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Attorney finds new career in science

Amanda Siegel | 2011 Alumna, Ph.D. Chemistry, Post-Doc, IU School of Medicine | Department of Chemistry & Chemical Biology The passion for science was always there; Amanda Siegel, a former attorney and mother of three, just had to reignite it.

“After my children moved beyond babyhood, I thought about going back to law and realized I was really more passionate about science,” says Siegel, who, after earning a bachelor’s degree in physics from Yale University, moved away from science to study law at the University of Chicago. “I took a number of undergraduate science classes at IUPUI as a non-degree student to ready myself to apply to graduate school.”

In addition to working directly with the chemistry department’s chair of graduate admissions, Siegel met Dr. Christoph Naumann, associate professor of chemistry, who quickly saw Siegel’s potential from her transcript and recommended her for placement in the graduate studies program.

The support and mentorship of the science faculty is a characteristic of the program that impressed Siegel from the very beginning.

“I always found the faculty to be very accessible and encouraging,” comments Siegel. “It’s really a community led by a committed faculty who want to bring out the scientists in their students.”

Since earning her Ph.D., Siegel has been researching with Dr. Richard Day in the Department of Cellular and Integrative Physiology at the IU School of Medicine. She is continuing to explore how to use cell membrane models to analyze how proteins interact in a controlled environment employing different techniques. The work continues research she began in graduate school in the School of Science.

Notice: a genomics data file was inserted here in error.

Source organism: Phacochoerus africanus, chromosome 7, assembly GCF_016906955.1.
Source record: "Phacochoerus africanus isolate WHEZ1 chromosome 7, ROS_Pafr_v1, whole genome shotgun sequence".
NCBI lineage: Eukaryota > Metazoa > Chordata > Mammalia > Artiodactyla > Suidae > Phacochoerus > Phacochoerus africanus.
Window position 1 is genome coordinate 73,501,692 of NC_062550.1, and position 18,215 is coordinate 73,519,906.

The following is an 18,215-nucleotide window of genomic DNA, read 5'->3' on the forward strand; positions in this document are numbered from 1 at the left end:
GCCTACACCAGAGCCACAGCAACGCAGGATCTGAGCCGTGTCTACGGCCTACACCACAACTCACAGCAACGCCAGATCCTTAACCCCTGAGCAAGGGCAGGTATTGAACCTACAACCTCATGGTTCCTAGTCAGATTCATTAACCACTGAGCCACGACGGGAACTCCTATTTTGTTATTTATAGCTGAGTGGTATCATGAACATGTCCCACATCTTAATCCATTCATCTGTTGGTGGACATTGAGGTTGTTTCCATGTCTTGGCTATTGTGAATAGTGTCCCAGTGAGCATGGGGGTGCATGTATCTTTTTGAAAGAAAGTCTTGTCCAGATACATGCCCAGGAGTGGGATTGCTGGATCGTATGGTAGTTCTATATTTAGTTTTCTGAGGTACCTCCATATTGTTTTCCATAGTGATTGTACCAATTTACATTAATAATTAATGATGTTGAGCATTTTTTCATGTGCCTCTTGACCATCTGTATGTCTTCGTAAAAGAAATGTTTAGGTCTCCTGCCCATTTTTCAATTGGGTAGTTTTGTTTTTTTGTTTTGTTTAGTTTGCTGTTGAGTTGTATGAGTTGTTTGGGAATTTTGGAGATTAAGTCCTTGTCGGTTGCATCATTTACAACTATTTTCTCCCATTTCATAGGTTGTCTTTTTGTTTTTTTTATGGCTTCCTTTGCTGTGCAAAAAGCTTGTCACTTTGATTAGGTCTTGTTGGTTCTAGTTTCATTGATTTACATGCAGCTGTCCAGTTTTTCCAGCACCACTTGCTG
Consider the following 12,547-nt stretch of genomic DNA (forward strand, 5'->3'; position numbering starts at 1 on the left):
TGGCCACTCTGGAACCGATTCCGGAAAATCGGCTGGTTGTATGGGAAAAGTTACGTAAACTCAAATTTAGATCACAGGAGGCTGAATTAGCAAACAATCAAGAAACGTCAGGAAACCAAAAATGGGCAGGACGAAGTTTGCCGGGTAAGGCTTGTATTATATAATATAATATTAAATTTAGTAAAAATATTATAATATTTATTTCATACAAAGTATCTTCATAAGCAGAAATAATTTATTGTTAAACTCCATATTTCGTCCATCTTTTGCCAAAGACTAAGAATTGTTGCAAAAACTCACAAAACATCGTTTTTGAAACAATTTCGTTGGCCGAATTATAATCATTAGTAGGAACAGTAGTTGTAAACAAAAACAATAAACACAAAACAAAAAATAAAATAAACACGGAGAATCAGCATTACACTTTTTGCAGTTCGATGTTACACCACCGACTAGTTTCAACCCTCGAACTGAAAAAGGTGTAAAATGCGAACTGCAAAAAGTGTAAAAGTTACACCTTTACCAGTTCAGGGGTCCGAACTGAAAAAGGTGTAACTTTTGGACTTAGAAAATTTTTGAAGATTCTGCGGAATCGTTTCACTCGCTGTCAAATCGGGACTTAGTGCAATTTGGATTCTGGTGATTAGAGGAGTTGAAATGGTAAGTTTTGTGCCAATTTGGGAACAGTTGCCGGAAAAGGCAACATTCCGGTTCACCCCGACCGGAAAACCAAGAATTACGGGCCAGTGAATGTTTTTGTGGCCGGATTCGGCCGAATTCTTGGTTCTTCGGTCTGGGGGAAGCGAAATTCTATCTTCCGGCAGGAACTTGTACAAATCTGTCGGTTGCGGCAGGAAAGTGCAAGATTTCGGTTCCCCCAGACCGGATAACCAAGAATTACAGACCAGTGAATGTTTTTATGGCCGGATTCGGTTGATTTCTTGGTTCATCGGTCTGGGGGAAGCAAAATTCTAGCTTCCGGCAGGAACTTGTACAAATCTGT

Citing it as one of the highlights of her PhD studies, Siegel was recognized by the American Chemical Society for a poster she presented at a conference in March 2009. The poster described research she was conducting at the time on new model membranes built with a class of molecules called lipopolymers. Her time in graduate school remains an impactful part of her life, she said.

"The years at the School of Science was a fantastically rich and exciting time for me," she recalled. "Graduate school is a very collaborative environment. When you arrive, you find mentors and learn from everyone. As you gain experience, you can give back and mentor undergrads and other grad students ... and there are many opportunities to collaborate."

Siegel hopes to one day teach cellular biophysics or a similar subject at a four-year university.

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